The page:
Deutsche Bank says UBS's fixed income plan is incomprehensible and unworkable. Is it?
Deutsche Bank knows a thing or two about fixed income. As one of the leading fixed income banks with a 9% market share according to Bernstein, it has a pretty good idea what works and what doesn't. And according to Deutsche, UBS's new fixed income strategy doesn't work.
UBS's plan to exit the fixed income business sales and trading business and to ostensibly make two thirds of its staff redundant, is 'difficult to understand,' says Deutsche. The Swiss bank has chosen to continue operating markets such as FX, precious metals, flow rates and credit, but these are all very competitive. Of a total 3,000 fixed income sales and trading staff, Deutsche estimates that UBS is ditching 2,000 and keeping 1,000 to work in these areas, but are 1,000 people really enough to keep these competitive businesses running?
Deutsche's biggest query, however, is over UBS's unusual plan to pull back from fixed income sales and trading and yet to continue operating a debt capital markets (DCM) business issuing bonds for its clients. This simply isn't "practical" says Deutsche, adding: "We think DCM clients expect some secondary trading capacity, which is why DCM market shares are dominated by commercial banks and not by boutiques."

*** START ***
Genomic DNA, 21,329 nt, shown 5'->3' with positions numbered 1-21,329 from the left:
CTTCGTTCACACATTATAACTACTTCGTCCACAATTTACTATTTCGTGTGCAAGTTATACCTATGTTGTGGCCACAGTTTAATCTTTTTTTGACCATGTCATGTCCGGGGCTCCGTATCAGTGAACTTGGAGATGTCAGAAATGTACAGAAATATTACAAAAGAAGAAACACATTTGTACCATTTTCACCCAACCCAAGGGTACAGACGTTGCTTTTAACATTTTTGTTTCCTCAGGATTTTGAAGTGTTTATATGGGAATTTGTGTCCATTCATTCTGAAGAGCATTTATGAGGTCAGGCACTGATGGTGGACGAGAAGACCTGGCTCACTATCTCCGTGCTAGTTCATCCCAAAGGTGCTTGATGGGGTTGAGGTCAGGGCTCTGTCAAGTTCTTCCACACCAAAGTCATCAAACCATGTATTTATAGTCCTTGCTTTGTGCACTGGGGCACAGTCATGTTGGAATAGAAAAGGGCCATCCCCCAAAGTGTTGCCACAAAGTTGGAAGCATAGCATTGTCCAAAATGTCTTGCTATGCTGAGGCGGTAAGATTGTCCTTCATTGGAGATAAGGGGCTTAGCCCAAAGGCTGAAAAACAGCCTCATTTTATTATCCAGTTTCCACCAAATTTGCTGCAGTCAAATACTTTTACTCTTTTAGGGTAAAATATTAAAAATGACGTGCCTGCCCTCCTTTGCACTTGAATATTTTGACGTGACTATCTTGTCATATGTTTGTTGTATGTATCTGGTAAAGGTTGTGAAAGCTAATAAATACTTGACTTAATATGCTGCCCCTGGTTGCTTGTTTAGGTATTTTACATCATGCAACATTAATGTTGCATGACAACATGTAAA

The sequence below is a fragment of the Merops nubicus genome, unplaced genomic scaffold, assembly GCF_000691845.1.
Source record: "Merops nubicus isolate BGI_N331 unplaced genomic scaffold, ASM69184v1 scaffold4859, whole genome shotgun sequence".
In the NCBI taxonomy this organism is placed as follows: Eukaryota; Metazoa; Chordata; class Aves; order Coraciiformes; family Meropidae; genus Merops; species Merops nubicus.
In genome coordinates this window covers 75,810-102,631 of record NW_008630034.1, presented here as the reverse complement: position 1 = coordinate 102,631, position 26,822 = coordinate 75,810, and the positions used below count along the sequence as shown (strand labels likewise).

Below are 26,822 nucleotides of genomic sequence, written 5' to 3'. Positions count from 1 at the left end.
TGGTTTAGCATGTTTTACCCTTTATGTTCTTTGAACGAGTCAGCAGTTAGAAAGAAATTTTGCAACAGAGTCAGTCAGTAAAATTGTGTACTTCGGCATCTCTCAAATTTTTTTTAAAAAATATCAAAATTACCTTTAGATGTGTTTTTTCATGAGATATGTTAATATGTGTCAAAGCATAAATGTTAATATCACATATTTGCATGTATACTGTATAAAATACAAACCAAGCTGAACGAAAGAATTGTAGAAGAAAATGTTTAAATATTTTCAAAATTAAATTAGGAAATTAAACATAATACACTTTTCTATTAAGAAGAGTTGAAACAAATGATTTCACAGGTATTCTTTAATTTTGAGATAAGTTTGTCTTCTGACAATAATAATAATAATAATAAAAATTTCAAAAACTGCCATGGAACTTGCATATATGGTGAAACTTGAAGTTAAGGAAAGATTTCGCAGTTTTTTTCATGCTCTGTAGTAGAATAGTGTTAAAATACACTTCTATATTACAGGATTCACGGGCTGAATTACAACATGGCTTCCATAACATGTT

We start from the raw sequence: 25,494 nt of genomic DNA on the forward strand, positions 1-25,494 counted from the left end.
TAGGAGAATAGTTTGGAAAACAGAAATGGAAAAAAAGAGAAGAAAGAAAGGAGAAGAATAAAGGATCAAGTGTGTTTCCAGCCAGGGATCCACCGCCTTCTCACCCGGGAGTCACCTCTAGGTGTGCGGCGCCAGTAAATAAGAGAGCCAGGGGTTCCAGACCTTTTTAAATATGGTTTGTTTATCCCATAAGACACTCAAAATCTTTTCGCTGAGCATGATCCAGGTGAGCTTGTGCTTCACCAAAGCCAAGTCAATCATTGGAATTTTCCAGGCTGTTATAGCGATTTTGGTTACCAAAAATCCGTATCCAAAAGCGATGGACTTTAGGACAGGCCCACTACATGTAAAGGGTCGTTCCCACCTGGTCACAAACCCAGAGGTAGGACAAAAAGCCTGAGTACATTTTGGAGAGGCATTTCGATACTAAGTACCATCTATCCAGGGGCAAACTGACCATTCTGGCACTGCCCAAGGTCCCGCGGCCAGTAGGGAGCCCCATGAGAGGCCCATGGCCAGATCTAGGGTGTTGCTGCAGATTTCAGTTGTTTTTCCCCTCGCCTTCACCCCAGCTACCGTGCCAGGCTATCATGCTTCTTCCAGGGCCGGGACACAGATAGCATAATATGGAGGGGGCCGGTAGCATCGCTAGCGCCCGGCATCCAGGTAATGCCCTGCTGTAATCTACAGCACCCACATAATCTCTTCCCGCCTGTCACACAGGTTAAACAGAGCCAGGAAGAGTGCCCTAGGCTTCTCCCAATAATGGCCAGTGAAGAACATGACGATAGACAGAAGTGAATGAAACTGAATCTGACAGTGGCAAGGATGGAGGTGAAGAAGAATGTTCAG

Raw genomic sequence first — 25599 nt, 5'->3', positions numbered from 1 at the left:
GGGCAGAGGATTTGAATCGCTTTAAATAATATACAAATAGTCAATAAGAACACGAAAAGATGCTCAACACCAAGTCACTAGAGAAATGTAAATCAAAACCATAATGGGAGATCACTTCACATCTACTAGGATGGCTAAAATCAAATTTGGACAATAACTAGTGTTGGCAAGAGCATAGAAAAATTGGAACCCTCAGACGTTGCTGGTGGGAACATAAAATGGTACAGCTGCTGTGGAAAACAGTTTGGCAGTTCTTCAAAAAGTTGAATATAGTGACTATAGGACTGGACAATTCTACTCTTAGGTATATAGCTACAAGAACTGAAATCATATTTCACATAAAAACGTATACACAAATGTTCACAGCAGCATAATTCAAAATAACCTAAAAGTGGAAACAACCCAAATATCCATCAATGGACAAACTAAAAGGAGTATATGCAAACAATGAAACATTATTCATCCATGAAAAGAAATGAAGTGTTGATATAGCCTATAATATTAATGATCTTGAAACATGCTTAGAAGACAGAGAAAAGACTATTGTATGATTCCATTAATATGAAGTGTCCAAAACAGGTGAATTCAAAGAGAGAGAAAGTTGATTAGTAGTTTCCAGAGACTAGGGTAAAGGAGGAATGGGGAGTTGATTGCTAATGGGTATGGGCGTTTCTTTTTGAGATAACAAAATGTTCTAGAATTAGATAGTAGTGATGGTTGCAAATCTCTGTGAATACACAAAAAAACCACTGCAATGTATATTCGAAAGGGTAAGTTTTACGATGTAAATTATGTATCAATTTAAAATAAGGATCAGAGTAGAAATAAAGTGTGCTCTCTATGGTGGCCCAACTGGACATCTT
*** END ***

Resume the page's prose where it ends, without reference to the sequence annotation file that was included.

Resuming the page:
As a result, Deutsche is predicting a second stage of redundancies at UBS. Before the end of 2013, it says UBS will pull out of DCM and pull out of its remaining FICC businesses and that another 2,000 to 3,000 jobs will go this year. It's not the only bank to think this: Dirk Becker, an analyst at Kepler Capital Markets, has predicted that UBS's capital markets business will die a slow death and be 'marginalized quarter by quarter.'
Should people be preemptively getting out of UBS's remaining DCM and fixed income businesses before it's too late? UBS declined to comment. However, one senior UBS DCM banker was adamant that the new plan was viable: "“If you are in the simple business of originating bond transactions for corporate and FICC clients here, not a lot has changed," he insisted in November. UBS has also pointed out that it's not pulling back from secondary fixed income trading entirely - it's simply pulling back from market making and will maintain its ability to trade the the bonds it issues on behalf of clients.
UBS may be right. Since the restructuring of its fixed income business was announced in November, the bank points out that it's worked on numerous large DCM transactions, including a $2.25bn 3 tranche benchmark bond for Microsoft and a $2bn 3 tranche bond for Aetna, the US healthcare firm. Its share price has also risen nearly 20% in a clear sign that shareholders approve of the strategy.
And if UBS fixed income bankers do want to find alternative employment? It may be tough. Deutsche's analysts are predicting a difficult year for FICC in 2013. Revenues and headcount will keep falling, they predict, with headcount across global investment banks falling another 6-7% this year.